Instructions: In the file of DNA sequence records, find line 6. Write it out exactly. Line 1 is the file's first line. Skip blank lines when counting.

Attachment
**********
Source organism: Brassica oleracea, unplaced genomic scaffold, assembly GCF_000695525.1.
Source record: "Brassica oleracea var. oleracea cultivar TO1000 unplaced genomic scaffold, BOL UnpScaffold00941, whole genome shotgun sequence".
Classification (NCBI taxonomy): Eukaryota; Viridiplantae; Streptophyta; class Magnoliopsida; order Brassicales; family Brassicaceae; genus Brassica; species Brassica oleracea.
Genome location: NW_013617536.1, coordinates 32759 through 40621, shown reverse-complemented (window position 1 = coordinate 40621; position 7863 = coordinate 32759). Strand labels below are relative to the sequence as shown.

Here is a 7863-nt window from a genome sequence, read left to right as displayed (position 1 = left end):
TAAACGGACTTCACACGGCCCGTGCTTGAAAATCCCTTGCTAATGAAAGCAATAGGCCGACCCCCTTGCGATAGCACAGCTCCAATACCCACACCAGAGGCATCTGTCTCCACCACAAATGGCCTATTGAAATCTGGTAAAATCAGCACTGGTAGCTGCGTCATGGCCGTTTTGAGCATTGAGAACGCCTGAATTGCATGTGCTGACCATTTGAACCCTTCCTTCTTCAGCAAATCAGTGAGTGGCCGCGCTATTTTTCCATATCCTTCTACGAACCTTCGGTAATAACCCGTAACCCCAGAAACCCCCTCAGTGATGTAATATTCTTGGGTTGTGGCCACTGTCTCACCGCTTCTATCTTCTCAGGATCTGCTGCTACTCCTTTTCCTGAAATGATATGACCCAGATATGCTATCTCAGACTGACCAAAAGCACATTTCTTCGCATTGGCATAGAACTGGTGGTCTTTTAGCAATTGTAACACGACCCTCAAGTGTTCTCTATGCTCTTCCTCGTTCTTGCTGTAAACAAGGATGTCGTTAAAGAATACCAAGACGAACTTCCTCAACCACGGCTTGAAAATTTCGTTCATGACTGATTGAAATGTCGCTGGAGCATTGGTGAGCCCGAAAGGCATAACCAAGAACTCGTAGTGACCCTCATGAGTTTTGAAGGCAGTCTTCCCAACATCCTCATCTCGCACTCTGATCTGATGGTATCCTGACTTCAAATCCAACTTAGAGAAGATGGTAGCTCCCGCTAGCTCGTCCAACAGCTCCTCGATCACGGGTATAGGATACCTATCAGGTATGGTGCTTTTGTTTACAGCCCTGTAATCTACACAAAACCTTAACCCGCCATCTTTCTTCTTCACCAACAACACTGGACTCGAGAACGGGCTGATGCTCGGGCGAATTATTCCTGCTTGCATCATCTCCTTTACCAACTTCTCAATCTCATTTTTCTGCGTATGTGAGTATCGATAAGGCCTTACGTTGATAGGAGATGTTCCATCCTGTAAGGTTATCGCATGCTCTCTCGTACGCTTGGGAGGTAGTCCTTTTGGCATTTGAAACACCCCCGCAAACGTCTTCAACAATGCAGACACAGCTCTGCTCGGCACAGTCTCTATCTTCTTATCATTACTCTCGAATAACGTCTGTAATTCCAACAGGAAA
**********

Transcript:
TAAACGGACTTCACACGGCCCGTGCTTGAAAATCCCTTGCTAATGAAAGCAATAGGCCGACCCCCTTGCGATAGCACAGCTCCAATACCCACACCAGAGGCATCTGTCTCCACCACAAATGGCCTATTGAAATCTGGTAAAATCAGCACTGGTAGCTGCGTCATGGCCGTTTTGAGCATTGAGAACGCCTGAATTGCATGTGCTGACCATTTGAACCCTTCCTTCTTCAGCAAATCAGTGAGTGGCCGCGCTATTTTTCCATATCCTTCTACGAACCTTCGGTAATAACCCGTAACCCCAGAAACCCCCTCAGTGATGTAATATTCTTGGGTTGTGGCCACTGTCTCACCGCTTCTATCTTCTCAGGATCTGCTGCTACTCCTTTTCCTGAAATGATATGACCCAGATATGCTATCTCAGACTGACCAAAAGCACATTTCTTCGCATTGGCATAGAACTGGTGGTCTTTTAGCAATTGTAACACGACCCTCAAGTGTTCTCTATGCTCTTCCTCGTTCTTGCTGTAAACAAGGATGTCGTTAAAGAATACCAAGACGAACTTCCTCAACCACGGCTTGAAAATTTCGTTCATGACTGATTGAAATGTCGCTGGAGCATTGGTGAGCCCGAAAGGCATAACCAAGAACTCGTAGTGACCCTCATGAGTTTTGAAGGCAGTCTTCCCAACATCCTCATCTCGCACTCTGATCTGATGGTATCCTGACTTCAAATCCAACTTAGAGAAGATGGTAGCTCCCGCTAGCTCGTCCAACAGCTCCTCGATCACGGGTATAGGATACCTATCAGGTATGGTGCTTTTGTTTACAGCCCTGTAATCTACACAAAACCTTAACCCGCCATCTTTCTTCTTCACCAACAACACTGGACTCGAGAACGGGCTGATGCTCGGGCGAATTATTCCTGCTTGCATCATCTCCTTTACCAACTTCTCAATCTCATTTTTCTGCGTATGTGAGTATCGATAAGGCCTTACGTTGATAGGAGATGTTCCATCCTGTAAGGTTATCGCATGCTCTCTCGTACGCTTGGGAGGTAGTCCTTTTGGCATTTGAAACACCCCCGCAAACGTCTTCAACAATGCAGACACAGCTCTGCTCGGCACAGTCTCTATCTTCTTATCATTACTCTCGAATAACGTCTGTAATTCCAACAGGAAA